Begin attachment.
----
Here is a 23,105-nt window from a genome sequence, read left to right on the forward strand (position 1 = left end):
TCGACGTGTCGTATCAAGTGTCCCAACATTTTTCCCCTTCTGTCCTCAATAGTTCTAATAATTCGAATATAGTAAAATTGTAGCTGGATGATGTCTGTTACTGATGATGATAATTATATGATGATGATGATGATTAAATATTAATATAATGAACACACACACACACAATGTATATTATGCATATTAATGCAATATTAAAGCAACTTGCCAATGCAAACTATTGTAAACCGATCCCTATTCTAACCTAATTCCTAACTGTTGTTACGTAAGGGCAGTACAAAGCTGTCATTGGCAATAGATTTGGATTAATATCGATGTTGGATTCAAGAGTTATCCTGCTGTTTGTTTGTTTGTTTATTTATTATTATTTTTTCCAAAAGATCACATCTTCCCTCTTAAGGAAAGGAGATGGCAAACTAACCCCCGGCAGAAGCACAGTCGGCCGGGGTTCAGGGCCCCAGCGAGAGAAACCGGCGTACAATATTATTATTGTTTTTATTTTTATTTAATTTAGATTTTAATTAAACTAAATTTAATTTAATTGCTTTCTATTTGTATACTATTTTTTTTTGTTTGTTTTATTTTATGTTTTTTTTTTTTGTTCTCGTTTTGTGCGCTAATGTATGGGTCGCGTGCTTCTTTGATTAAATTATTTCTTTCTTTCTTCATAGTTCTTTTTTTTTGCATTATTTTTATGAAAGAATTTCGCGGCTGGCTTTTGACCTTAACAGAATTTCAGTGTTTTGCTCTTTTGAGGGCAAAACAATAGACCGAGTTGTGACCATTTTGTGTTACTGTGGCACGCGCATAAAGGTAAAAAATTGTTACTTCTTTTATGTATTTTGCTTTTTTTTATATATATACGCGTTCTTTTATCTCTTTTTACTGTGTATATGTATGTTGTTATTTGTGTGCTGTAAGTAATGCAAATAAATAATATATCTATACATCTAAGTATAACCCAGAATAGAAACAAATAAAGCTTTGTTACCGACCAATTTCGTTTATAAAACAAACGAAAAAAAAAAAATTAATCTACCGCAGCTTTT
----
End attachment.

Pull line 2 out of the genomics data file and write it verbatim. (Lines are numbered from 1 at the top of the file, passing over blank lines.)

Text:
TCGACGTGTCGTATCAAGTGTCCCAACATTTTTCCCCTTCTGTCCTCAATAGTTCTAATAATTCGAATATAGTAAAATTGTAGCTGGATGATGTCTGTTACTGATGATGATAATTATATGATGATGATGATGATTAAATATTAATATAATGAACACACACACACACAATGTATATTATGCATATTAATGCAATATTAAAGCAACTTGCCAATGCAAACTATTGTAAACCGATCCCTATTCTAACCTAATTCCTAACTGTTGTTACGTAAGGGCAGTACAAAGCTGTCATTGGCAATAGATTTGGATTAATATCGATGTTGGATTCAAGAGTTATCCTGCTGTTTGTTTGTTTGTTTATTTATTATTATTTTTTCCAAAAGATCACATCTTCCCTCTTAAGGAAAGGAGATGGCAAACTAACCCCCGGCAGAAGCACAGTCGGCCGGGGTTCAGGGCCCCAGCGAGAGAAACCGGCGTACAATATTATTATTGTTTTTATTTTTATTTAATTTAGATTTTAATTAAACTAAATTTAATTTAATTGCTTTCTATTTGTATACTATTTTTTTTTGTTTGTTTTATTTTATGTTTTTTTTTTTTGTTCTCGTTTTGTGCGCTAATGTATGGGTCGCGTGCTTCTTTGATTAAATTATTTCTTTCTTTCTTCATAGTTCTTTTTTTTTGCATTATTTTTATGAAAGAATTTCGCGGCTGGCTTTTGACCTTAACAGAATTTCAGTGTTTTGCTCTTTTGAGGGCAAAACAATAGACCGAGTTGTGACCATTTTGTGTTACTGTGGCACGCGCATAAAGGTAAAAAATTGTTACTTCTTTTATGTATTTTGCTTTTTTTTATATATATACGCGTTCTTTTATCTCTTTTTACTGTGTATATGTATGTTGTTATTTGTGTGCTGTAAGTAATGCAAATAAATAATATATCTATACATCTAAGTATAACCCAGAATAGAAACAAATAAAGCTTTGTTACCGACCAATTTCGTTTATAAAACAAACGAAAAAAAAAAAATTAATCTACCGCAGCTTTT